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English language courses in legal philosophy

"Though this be madness, yet there is method in it"
- Shakespeare, Hamlet, II, ii, 205

This page contains descriptions of courses in legal philosophy in the academic year 1999-2000 that will be offered in English. Of course, they will in the first place be of interest to students of law and/or philosophy. But they are open to all foreign or exchange students at the Erasmus University.

Law, ethics, and the struggle for recognition

In this course, the notion of legal subjectivity is being analyzed from two perspectives: that of intersubjectivity, and that of the rule of law. The intersubjective perspective emphasizes the relational nature of subjectivity. Interaction with others is essential for both the nature and the development of subjectivity. The perspective of the rule of law refers to the significance of rights and the framework of law for the constitution of legal subjectivity. Fusion of both perspectives is attempted through the (Hegelian) notion of recognition. This notion implies that legal subjectivity is the product of social and cultural confrontations that people engage in, because they want to be recognized in both their general and their specific human capacities. They want to understand themselves as both autonomous and authentic (unique) persons. Such an understanding, however, can only come about through engagement with others - who also desire recognition.
In this way, the course will chart the interrelatedness of law, identity and social relations. Attention will be given to insights from gender studies, developmental psychology, psychoanalysis, sociology and political theory.

Literature: Axel Honneth, Kampf um Anerkennung; Frankfurt: Suhrkamp 1992 (English translation available: The struggle for recognition; Polity Press 1995. Spanish translation also available). For exact literature info, see the course listing
Purpose: Acquiring insight into the importance of the relational and confrontational dimension of the formation of subjectivity, and its relevance for moral and legal philsophy.
NB: active engagement of students in discussing the material is expected (and stimulated).
This course will be offered in the spring.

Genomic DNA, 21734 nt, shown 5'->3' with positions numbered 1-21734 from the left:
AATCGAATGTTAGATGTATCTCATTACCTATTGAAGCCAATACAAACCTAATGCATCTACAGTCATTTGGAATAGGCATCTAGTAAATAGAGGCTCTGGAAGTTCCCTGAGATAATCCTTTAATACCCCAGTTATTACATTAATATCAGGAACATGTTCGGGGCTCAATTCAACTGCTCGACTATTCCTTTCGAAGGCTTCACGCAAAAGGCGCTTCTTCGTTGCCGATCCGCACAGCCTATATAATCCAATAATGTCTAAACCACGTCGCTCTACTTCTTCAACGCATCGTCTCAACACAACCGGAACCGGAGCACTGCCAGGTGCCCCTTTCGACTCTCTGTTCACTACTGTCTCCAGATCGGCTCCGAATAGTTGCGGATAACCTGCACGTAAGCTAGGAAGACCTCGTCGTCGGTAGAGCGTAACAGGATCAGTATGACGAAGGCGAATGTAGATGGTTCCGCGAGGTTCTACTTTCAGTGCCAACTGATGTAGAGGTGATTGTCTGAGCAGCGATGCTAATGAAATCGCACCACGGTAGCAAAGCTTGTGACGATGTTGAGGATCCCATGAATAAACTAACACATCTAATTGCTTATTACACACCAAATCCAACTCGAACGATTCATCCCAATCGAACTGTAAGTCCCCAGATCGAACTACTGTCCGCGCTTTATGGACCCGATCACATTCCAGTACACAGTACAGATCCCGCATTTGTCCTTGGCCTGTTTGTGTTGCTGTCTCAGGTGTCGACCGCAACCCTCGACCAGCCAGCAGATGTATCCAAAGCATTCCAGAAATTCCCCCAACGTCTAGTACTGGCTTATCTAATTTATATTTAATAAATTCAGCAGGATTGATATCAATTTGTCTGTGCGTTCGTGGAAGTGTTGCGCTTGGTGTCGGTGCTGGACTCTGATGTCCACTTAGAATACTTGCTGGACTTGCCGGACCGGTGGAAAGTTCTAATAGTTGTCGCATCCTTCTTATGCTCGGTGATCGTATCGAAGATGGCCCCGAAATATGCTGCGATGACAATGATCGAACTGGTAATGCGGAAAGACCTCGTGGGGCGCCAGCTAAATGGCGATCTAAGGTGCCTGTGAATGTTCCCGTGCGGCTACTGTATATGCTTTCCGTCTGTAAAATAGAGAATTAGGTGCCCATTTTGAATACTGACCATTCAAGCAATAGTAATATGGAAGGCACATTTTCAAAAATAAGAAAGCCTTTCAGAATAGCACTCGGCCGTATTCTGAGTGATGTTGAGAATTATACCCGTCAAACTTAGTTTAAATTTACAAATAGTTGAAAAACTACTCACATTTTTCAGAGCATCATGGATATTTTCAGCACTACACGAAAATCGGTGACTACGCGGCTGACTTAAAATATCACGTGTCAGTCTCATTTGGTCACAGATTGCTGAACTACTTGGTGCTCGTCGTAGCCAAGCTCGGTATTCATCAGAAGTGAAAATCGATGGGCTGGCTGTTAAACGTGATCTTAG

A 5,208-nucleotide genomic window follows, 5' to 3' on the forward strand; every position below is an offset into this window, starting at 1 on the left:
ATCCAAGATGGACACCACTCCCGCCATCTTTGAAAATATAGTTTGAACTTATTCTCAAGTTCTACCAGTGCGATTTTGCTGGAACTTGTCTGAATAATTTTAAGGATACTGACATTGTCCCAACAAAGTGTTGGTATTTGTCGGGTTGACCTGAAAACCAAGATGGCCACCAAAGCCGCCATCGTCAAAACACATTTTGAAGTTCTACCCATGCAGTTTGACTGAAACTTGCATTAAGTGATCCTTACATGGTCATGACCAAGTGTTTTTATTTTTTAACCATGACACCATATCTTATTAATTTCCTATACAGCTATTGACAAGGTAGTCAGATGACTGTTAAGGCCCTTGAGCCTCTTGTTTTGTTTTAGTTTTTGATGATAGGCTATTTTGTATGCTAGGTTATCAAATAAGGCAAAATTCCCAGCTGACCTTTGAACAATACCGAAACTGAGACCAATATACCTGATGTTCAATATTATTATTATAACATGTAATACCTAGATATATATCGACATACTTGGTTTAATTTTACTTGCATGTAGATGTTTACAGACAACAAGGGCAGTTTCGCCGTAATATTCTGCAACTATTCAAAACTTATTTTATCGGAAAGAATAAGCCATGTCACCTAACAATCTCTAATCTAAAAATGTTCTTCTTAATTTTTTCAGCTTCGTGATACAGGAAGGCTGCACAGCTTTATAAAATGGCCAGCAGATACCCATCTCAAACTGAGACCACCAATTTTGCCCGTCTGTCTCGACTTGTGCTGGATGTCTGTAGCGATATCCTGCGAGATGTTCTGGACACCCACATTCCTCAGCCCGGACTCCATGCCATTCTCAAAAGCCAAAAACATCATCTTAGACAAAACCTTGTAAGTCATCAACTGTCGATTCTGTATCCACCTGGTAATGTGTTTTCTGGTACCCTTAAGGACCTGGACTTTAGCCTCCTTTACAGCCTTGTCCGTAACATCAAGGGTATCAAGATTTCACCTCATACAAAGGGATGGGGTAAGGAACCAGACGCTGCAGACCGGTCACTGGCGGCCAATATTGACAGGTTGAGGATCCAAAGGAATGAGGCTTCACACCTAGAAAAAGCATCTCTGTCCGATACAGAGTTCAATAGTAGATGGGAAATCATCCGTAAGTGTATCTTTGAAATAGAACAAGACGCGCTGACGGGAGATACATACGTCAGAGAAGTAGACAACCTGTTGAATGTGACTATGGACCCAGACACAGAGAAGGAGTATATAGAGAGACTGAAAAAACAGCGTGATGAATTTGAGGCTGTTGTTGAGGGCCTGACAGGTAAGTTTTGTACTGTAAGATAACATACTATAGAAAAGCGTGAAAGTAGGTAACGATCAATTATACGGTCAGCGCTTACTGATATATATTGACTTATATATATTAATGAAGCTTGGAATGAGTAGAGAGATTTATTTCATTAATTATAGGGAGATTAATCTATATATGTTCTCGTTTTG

Psychoanalysis and law

Is law a fit subject for psychoanalysis? At first sight one might think not. Law is 'straight'; it has no desires, frustrations or fixations. And it is not a human subject. Law is, however, an expression of human relations and human subjectivity. Moreover, it is necessarily subject to human interpretation. Philosophers have pointed out that legal interpretation aims to make law conform to its own 'self-image'. Because there is always a tension between practice and self-image, in human subjects as well as in law, there is also always a need for mechanisms that reduce this tension (subjectively or objectively). In law as in life, this is done by hiding, repressing, or camouflaging unplesant or disturbing realities. Some of these mechanisms are recognized in law, for instance as canons of interpretation, or rules of argumentation. Others go unrecognized, and have to be brought out by (psycho-)analysis. Minorities, marginalized and 'alien' participants in the practice are the most likely to be negatively affected by the deceptive nature of law's self-image. The analysis will therefore take account of such phenomena as multiculturalism, sex and gender differences, and postcolonialism.

This course will be offered in the fall.
For the preliminary program, see the course listing.
>A reader of the texts will be made available.

For both English language courses, the following applies:

Credit points: 5 (but can be individualized)
Format: 2-hour weekly classes, for 15 weeks
Examination: oral, based on short paper by student.
Formal entry requirements: none. Some acquiantance with ethics and social philosophy is recommended.

For more info contact the instructor: Dr Gijs van Oenen, Department of Philosophy, Oostmaaslaan 950 (5 minutes from Woudestein campus), tel. 010.4088999 or 020.6860948.

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